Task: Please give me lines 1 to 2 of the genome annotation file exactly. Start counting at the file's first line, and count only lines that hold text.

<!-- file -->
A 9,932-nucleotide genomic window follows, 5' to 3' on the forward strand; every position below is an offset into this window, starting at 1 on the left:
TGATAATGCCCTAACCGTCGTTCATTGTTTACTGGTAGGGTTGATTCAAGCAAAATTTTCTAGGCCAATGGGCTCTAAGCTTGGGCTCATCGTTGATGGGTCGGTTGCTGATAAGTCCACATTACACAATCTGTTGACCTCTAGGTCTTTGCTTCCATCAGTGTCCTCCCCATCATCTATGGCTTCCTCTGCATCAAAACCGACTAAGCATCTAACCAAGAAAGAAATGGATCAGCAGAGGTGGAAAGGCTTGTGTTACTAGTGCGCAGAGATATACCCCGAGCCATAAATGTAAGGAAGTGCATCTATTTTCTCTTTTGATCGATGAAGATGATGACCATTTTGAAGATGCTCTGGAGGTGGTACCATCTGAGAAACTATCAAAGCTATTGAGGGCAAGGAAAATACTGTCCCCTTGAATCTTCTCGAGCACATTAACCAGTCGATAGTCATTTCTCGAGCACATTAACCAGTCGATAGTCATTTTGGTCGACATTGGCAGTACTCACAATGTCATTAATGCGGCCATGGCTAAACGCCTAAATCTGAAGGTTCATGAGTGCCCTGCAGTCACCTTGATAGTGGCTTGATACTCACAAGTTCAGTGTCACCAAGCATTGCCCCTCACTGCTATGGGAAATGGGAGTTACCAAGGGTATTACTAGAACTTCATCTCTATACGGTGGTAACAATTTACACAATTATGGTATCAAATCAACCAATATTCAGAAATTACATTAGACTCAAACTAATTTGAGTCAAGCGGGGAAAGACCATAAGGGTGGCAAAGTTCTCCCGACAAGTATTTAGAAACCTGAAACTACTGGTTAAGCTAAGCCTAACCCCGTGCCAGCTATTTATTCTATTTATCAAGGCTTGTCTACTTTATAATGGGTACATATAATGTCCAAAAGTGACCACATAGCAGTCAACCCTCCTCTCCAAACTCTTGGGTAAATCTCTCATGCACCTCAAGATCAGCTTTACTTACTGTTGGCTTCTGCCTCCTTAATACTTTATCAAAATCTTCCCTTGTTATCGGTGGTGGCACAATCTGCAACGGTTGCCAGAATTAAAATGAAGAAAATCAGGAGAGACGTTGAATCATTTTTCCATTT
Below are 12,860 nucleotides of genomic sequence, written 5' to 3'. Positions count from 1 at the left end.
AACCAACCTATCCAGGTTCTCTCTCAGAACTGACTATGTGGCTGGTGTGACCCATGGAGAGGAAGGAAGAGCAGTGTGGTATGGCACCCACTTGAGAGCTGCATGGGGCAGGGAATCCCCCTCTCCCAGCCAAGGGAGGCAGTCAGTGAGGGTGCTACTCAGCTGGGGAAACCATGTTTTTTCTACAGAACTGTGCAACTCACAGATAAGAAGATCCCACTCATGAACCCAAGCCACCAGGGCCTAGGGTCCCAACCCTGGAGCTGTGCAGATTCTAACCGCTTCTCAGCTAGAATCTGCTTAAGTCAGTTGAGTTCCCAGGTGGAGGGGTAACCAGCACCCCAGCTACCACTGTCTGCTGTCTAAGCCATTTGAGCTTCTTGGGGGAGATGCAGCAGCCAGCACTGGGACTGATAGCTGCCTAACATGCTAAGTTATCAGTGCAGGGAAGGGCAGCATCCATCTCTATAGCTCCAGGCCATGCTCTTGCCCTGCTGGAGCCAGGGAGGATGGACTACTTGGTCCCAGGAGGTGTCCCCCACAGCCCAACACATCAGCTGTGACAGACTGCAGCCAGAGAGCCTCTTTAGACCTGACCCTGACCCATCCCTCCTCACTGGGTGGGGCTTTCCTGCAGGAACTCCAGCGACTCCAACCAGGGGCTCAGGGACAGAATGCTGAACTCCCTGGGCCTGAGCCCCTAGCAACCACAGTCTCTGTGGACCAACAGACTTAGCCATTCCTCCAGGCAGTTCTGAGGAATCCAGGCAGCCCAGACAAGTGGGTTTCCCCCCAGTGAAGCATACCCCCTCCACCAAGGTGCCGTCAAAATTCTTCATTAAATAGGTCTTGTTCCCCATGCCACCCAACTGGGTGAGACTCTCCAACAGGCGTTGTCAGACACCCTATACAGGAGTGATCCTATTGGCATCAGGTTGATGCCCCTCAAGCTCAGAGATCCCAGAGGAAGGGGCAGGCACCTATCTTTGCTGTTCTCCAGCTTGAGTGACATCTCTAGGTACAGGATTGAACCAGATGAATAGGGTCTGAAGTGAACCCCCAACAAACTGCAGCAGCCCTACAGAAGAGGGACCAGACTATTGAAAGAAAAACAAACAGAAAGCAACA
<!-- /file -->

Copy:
A 9,932-nucleotide genomic window follows, 5' to 3' on the forward strand; every position below is an offset into this window, starting at 1 on the left:
TGATAATGCCCTAACCGTCGTTCATTGTTTACTGGTAGGGTTGATTCAAGCAAAATTTTCTAGGCCAATGGGCTCTAAGCTTGGGCTCATCGTTGATGGGTCGGTTGCTGATAAGTCCACATTACACAATCTGTTGACCTCTAGGTCTTTGCTTCCATCAGTGTCCTCCCCATCATCTATGGCTTCCTCTGCATCAAAACCGACTAAGCATCTAACCAAGAAAGAAATGGATCAGCAGAGGTGGAAAGGCTTGTGTTACTAGTGCGCAGAGATATACCCCGAGCCATAAATGTAAGGAAGTGCATCTATTTTCTCTTTTGATCGATGAAGATGATGACCATTTTGAAGATGCTCTGGAGGTGGTACCATCTGAGAAACTATCAAAGCTATTGAGGGCAAGGAAAATACTGTCCCCTTGAATCTTCTCGAGCACATTAACCAGTCGATAGTCATTTCTCGAGCACATTAACCAGTCGATAGTCATTTTGGTCGACATTGGCAGTACTCACAATGTCATTAATGCGGCCATGGCTAAACGCCTAAATCTGAAGGTTCATGAGTGCCCTGCAGTCACCTTGATAGTGGCTTGATACTCACAAGTTCAGTGTCACCAAGCATTGCCCCTCACTGCTATGGGAAATGGGAGTTACCAAGGGTATTACTAGAACTTCATCTCTATACGGTGGTAACAATTTACACAATTATGGTATCAAATCAACCAATATTCAGAAATTACATTAGACTCAAACTAATTTGAGTCAAGCGGGGAAAGACCATAAGGGTGGCAAAGTTCTCCCGACAAGTATTTAGAAACCTGAAACTACTGGTTAAGCTAAGCCTAACCCCGTGCCAGCTATTTATTCTATTTATCAAGGCTTGTCTACTTTATAATGGGTACATATAATGTCCAAAAGTGACCACATAGCAGTCAACCCTCCTCTCCAAACTCTTGGGTAAATCTCTCATGCACCTCAAGATCAGCTTTACTTACTGTTGGCTTCTGCCTCCTTAATACTTTATCAAAATCTTCCCTTGTTATCGGTGGTGGCACAATCTGCAACGGTTGCCAGAATTAAAATGAAGAAAATCAGGAGAGACGTTGAATCATTTTTCCATTT